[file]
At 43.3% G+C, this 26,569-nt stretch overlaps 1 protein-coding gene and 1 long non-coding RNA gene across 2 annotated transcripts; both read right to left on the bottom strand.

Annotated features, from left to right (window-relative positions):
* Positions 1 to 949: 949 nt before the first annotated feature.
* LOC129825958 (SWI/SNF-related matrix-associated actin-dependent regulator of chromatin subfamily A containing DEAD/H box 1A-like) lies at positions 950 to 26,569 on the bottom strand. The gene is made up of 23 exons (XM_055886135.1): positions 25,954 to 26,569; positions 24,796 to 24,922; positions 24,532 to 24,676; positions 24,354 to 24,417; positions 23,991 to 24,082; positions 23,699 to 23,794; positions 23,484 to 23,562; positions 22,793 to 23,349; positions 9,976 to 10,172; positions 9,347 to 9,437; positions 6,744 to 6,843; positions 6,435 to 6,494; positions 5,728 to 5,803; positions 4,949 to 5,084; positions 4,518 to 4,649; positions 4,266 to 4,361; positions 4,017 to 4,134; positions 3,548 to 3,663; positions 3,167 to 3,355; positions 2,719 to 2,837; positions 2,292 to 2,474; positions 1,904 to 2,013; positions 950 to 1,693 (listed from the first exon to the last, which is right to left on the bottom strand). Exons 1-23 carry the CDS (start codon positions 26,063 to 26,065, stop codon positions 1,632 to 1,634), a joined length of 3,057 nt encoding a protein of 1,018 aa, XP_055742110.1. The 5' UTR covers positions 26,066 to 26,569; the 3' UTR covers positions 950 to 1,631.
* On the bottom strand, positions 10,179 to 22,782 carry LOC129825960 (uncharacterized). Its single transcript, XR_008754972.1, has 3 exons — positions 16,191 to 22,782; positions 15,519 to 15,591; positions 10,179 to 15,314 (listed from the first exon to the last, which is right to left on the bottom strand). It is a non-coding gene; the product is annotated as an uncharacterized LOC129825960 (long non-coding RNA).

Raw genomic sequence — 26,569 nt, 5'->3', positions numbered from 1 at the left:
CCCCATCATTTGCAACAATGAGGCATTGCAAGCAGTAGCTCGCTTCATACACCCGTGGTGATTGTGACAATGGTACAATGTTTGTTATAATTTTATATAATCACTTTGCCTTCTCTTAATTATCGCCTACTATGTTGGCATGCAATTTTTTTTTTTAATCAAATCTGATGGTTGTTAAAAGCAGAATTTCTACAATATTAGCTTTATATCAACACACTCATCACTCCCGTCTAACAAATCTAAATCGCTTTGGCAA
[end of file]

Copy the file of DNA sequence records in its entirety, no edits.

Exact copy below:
At 43.3% G+C, this 26,569-nt stretch overlaps 1 protein-coding gene and 1 long non-coding RNA gene across 2 annotated transcripts; both read right to left on the bottom strand.

Annotated features, from left to right (window-relative positions):
* Positions 1 to 949: 949 nt before the first annotated feature.
* LOC129825958 (SWI/SNF-related matrix-associated actin-dependent regulator of chromatin subfamily A containing DEAD/H box 1A-like) lies at positions 950 to 26,569 on the bottom strand. The gene is made up of 23 exons (XM_055886135.1): positions 25,954 to 26,569; positions 24,796 to 24,922; positions 24,532 to 24,676; positions 24,354 to 24,417; positions 23,991 to 24,082; positions 23,699 to 23,794; positions 23,484 to 23,562; positions 22,793 to 23,349; positions 9,976 to 10,172; positions 9,347 to 9,437; positions 6,744 to 6,843; positions 6,435 to 6,494; positions 5,728 to 5,803; positions 4,949 to 5,084; positions 4,518 to 4,649; positions 4,266 to 4,361; positions 4,017 to 4,134; positions 3,548 to 3,663; positions 3,167 to 3,355; positions 2,719 to 2,837; positions 2,292 to 2,474; positions 1,904 to 2,013; positions 950 to 1,693 (listed from the first exon to the last, which is right to left on the bottom strand). Exons 1-23 carry the CDS (start codon positions 26,063 to 26,065, stop codon positions 1,632 to 1,634), a joined length of 3,057 nt encoding a protein of 1,018 aa, XP_055742110.1. The 5' UTR covers positions 26,066 to 26,569; the 3' UTR covers positions 950 to 1,631.
* On the bottom strand, positions 10,179 to 22,782 carry LOC129825960 (uncharacterized). Its single transcript, XR_008754972.1, has 3 exons — positions 16,191 to 22,782; positions 15,519 to 15,591; positions 10,179 to 15,314 (listed from the first exon to the last, which is right to left on the bottom strand). It is a non-coding gene; the product is annotated as an uncharacterized LOC129825960 (long non-coding RNA).

Raw genomic sequence — 26,569 nt, 5'->3', positions numbered from 1 at the left:
CCCCATCATTTGCAACAATGAGGCATTGCAAGCAGTAGCTCGCTTCATACACCCGTGGTGATTGTGACAATGGTACAATGTTTGTTATAATTTTATATAATCACTTTGCCTTCTCTTAATTATCGCCTACTATGTTGGCATGCAATTTTTTTTTTTAATCAAATCTGATGGTTGTTAAAAGCAGAATTTCTACAATATTAGCTTTATATCAACACACTCATCACTCCCGTCTAACAAATCTAAATCGCTTTGGCAA